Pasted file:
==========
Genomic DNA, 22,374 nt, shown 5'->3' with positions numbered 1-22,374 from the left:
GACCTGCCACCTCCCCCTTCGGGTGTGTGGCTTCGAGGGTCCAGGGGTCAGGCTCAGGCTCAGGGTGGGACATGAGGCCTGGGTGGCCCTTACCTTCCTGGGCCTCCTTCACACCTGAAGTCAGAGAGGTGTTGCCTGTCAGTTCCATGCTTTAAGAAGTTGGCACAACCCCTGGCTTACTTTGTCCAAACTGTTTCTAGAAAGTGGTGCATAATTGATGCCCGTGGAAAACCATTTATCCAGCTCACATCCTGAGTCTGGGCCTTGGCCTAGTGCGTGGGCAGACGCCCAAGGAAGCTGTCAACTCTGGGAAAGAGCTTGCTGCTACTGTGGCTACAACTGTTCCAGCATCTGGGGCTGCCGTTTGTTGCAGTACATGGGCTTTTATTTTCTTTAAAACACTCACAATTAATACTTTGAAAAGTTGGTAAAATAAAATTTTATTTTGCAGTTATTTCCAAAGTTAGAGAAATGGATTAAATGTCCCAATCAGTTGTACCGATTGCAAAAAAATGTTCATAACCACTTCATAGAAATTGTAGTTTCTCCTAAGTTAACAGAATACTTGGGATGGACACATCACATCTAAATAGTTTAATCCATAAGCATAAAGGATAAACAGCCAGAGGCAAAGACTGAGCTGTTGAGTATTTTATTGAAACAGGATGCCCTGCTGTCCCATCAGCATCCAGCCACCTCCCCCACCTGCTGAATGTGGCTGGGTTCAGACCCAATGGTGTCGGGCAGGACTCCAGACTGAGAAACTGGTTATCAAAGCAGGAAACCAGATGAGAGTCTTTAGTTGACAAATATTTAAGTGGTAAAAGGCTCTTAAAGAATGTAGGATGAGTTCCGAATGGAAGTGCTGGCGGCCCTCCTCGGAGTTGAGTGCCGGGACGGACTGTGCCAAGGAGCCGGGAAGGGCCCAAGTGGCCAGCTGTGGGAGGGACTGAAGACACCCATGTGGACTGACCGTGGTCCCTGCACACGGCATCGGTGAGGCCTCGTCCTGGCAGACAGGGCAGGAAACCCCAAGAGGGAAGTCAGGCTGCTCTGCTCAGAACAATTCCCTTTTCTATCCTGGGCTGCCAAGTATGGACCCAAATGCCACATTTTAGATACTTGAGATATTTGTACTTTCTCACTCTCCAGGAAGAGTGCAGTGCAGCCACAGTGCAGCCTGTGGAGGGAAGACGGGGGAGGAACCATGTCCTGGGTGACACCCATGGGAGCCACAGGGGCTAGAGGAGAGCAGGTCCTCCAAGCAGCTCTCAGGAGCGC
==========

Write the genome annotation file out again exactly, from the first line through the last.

Genomic DNA, 22,374 nt, shown 5'->3' with positions numbered 1-22,374 from the left:
GACCTGCCACCTCCCCCTTCGGGTGTGTGGCTTCGAGGGTCCAGGGGTCAGGCTCAGGCTCAGGGTGGGACATGAGGCCTGGGTGGCCCTTACCTTCCTGGGCCTCCTTCACACCTGAAGTCAGAGAGGTGTTGCCTGTCAGTTCCATGCTTTAAGAAGTTGGCACAACCCCTGGCTTACTTTGTCCAAACTGTTTCTAGAAAGTGGTGCATAATTGATGCCCGTGGAAAACCATTTATCCAGCTCACATCCTGAGTCTGGGCCTTGGCCTAGTGCGTGGGCAGACGCCCAAGGAAGCTGTCAACTCTGGGAAAGAGCTTGCTGCTACTGTGGCTACAACTGTTCCAGCATCTGGGGCTGCCGTTTGTTGCAGTACATGGGCTTTTATTTTCTTTAAAACACTCACAATTAATACTTTGAAAAGTTGGTAAAATAAAATTTTATTTTGCAGTTATTTCCAAAGTTAGAGAAATGGATTAAATGTCCCAATCAGTTGTACCGATTGCAAAAAAATGTTCATAACCACTTCATAGAAATTGTAGTTTCTCCTAAGTTAACAGAATACTTGGGATGGACACATCACATCTAAATAGTTTAATCCATAAGCATAAAGGATAAACAGCCAGAGGCAAAGACTGAGCTGTTGAGTATTTTATTGAAACAGGATGCCCTGCTGTCCCATCAGCATCCAGCCACCTCCCCCACCTGCTGAATGTGGCTGGGTTCAGACCCAATGGTGTCGGGCAGGACTCCAGACTGAGAAACTGGTTATCAAAGCAGGAAACCAGATGAGAGTCTTTAGTTGACAAATATTTAAGTGGTAAAAGGCTCTTAAAGAATGTAGGATGAGTTCCGAATGGAAGTGCTGGCGGCCCTCCTCGGAGTTGAGTGCCGGGACGGACTGTGCCAAGGAGCCGGGAAGGGCCCAAGTGGCCAGCTGTGGGAGGGACTGAAGACACCCATGTGGACTGACCGTGGTCCCTGCACACGGCATCGGTGAGGCCTCGTCCTGGCAGACAGGGCAGGAAACCCCAAGAGGGAAGTCAGGCTGCTCTGCTCAGAACAATTCCCTTTTCTATCCTGGGCTGCCAAGTATGGACCCAAATGCCACATTTTAGATACTTGAGATATTTGTACTTTCTCACTCTCCAGGAAGAGTGCAGTGCAGCCACAGTGCAGCCTGTGGAGGGAAGACGGGGGAGGAACCATGTCCTGGGTGACACCCATGGGAGCCACAGGGGCTAGAGGAGAGCAGGTCCTCCAAGCAGCTCTCAGGAGCGC